For the Red Wings, the Road is where the heart is

The NHL has enjoyed flipping jersey color assignments throughout its history.

In the 1950s, home teams wore white. Then in the 1960s, the league decreed that home teams would wear dark jerseys.

Not to be  outdone, the 1970s came along and home teams went back to wearing white jerseys. This remained the norm until after the lockout, in 2005–which is where we are today, with home teams back to wearing dark sweaters.

Maybe the Red Wings are confused.

In their past eight games inside the cozy–and outdated—confines of Joe Louis Arena, the Red Wings are 1-5-2. In contrast, on the road, the team is 7-1 in the month of January.

Simple solution: have the Red Wings wear white sweaters at the JLA. Because apparently they’re color blind.

Winning on the road in any professional sports league is supposed to be a challenge. The goal is usually modest—break even on the road and try to clean up at home.

But Jeff Blashill’s team is doing this backwards—it’s running roughshod over opponents in their own buildings.

And the Red Wings are performing at the Joe like hockey’s version of the Washington Generals basketball team.

All that’s missing is the sound system blasting “Sweet Georgia Brown” when the Winged Wheelers’ opponents step onto the ice at JLA.

This schizophrenic on-ice behavior presents a classic glass is half-full/half-empty conundrum.

Should we admire the Red Wings’ ability to storm into opposing arenas and mop the ice with their foes, or should we be worried that the good guys are losing at home more than a husband trying to win a fight with his wife?

The half-full scenario is that in the playoffs, winning on the road is a must. No team wins the Stanley Cup by going undefeated at home and playing miserably away from it. So the Red Wings’ current hot streak away from Detroit is a good sign, right?

But wait—if the team soils its own ice surface, then how can it have a true home ice advantage this spring?


Red Wings on road

Pavel Datsyuk pursues the puck in New York during Monday night’s 4-2 win over the Islanders

The Red Wings won another in foreign territory on Monday night—cleaning the New York Islanders’ clocks, 4-2. It was the team’s last game before the upcoming All-Star break.

The schedule was very home-heavy for the Red Wings pre-Christmas—and they played very well at JLA for the most part in 2015—so with all the road games looming in the 2016 portion of the schedule, the team knew, to a man, that the effort would have to be stepped up in order to keep its playoff path on track.

But 7-1 on the road and 1-5-2 at home in January? Isn’t that taking things to the extreme?

“If we weren’t 7-1 (on the road), who knows where we’d be,” said Brad Richards, who opened the Red Wings’ scoring on Monday night with a power-play goal.

“There was a lot of urgency, a lot of realization we had that good schedule heading into Christmas and we would have to come out of it on the other side and put together a good effort on the road – and we’ve done that,” Richards, a two-time Stanley Cup champion—including last year with Chicago—added.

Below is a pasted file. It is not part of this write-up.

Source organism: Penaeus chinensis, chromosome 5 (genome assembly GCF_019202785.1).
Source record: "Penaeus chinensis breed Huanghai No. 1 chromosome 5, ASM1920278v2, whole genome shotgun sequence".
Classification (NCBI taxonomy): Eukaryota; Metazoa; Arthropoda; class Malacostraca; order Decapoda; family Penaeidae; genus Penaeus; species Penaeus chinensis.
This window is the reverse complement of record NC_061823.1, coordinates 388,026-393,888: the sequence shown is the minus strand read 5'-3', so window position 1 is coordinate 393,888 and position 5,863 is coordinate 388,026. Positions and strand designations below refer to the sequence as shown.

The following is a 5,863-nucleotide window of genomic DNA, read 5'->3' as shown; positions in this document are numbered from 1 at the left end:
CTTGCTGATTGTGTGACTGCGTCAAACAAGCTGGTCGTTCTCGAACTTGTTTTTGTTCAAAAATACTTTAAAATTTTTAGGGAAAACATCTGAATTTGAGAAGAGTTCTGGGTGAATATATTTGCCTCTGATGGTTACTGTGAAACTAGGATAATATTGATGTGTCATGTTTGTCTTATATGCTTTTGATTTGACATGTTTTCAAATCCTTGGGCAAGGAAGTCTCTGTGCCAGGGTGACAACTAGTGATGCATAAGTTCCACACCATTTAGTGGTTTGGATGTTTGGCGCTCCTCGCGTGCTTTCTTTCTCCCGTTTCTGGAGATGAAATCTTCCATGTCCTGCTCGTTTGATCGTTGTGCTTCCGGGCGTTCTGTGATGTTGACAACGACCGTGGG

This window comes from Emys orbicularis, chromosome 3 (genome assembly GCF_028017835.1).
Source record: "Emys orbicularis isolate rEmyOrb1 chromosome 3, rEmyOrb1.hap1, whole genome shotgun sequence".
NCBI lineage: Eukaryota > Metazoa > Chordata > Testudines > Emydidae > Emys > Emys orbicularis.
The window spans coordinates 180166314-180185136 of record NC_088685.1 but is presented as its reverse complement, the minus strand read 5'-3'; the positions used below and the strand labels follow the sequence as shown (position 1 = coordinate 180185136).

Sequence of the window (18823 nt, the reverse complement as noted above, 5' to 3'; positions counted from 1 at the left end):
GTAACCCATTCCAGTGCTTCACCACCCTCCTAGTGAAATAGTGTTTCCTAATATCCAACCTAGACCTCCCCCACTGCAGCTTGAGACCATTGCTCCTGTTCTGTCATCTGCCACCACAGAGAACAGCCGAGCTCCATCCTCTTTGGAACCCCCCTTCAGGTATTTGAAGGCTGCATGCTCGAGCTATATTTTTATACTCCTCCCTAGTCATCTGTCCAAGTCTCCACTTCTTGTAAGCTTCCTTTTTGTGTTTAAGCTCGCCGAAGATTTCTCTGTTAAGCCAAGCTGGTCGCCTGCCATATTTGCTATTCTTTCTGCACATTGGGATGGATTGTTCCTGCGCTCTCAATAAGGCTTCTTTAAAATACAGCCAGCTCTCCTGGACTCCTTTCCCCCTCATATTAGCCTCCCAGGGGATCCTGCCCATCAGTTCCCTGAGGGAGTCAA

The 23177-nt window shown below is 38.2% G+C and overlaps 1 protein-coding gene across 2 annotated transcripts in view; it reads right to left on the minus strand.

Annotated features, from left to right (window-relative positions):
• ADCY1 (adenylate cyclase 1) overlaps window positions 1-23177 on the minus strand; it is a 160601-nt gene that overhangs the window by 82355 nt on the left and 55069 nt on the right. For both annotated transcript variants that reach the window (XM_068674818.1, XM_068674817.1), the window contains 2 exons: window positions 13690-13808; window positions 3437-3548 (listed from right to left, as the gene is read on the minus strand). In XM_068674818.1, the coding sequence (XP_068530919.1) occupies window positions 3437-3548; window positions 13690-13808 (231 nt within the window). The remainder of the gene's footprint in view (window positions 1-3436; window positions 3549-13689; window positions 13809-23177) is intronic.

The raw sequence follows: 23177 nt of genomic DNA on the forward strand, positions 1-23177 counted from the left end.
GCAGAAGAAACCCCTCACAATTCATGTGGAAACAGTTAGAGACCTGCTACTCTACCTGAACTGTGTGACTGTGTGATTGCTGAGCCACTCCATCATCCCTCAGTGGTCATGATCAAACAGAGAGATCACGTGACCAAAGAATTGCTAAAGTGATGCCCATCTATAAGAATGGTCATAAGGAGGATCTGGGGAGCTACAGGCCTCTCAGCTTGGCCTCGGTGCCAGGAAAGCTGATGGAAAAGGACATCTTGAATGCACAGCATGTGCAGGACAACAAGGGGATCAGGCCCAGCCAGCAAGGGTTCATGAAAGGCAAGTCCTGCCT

OK, so the Red Wings seem to have this road thing figured out, but how about taking advantage of some home cooking now and again?

What do we have to do—toss coney islands and bottles of Vernors onto the ice instead of octopus?

But this is probably nothing more than a mid-season anomaly. The NHL is a long, 82-game season and teams plow through it like salt trucks after a blizzard. You’re going to get hot and cold—at home and on the road.

In the playoffs—where the Red Wings (25-16-8, 2nd in Atlantic Division) appear to be headed for a 25th consecutive year—you can pretty much toss teams’ home and away records out the proverbial window anyway. The Stanley Cup playoffs have always been sports’ shaken-up Etch-a-Sketch—everyone gets a clean slate and unlike the NBA, low-seeded teams can worm their way into the Cup Finals—and win.

But it wouldn’t be a bad thing if the Red Wings, after the All-Star break, won a home game here and there.

Break out the whites at the Joe!

First-year coach Blashill not about to be the guy who fouls up Red Wings’ culture

It’s been so long since there’s been dysfunction with the Red Wings, that we’ve lost a whole generation of cynicism.

After dinosaurs like yours truly perish, all we’ll be left with are a bunch of millennials who were born with a silver hockey stick in their mouth.

The Red Wings are 40-plus years past the days of “Darkness with Harkness.” We haven’t been able to truly rail against the franchise’s ineptitude on a regular basis since everyone was wearing bell bottoms and mood rings.

We’re a quarter century into a stretch of nothing but winning, playoff hockey—and four Stanley Cups, plus two Finals appearances.

Sometimes I miss the days of dysfunction.

Sometimes I wish I had been writing about sports when GM Ned Harkness bugged star center Garry Unger about the length of his hair. That would have been a hoot.

I would have loved to pen a column about how the Red Wings sloppily changed coaches in 1973 by firing Ted Garvin and naming player Alex Delvecchio as his replacement—except Alex hadn’t retired yet and league rules forbade a player from also coaching. So Garvin had to coach that night—AFTER he’d been given the ziggy. Teddy left midway through the third period. Injured player Tim Ecclestone finished coaching the game.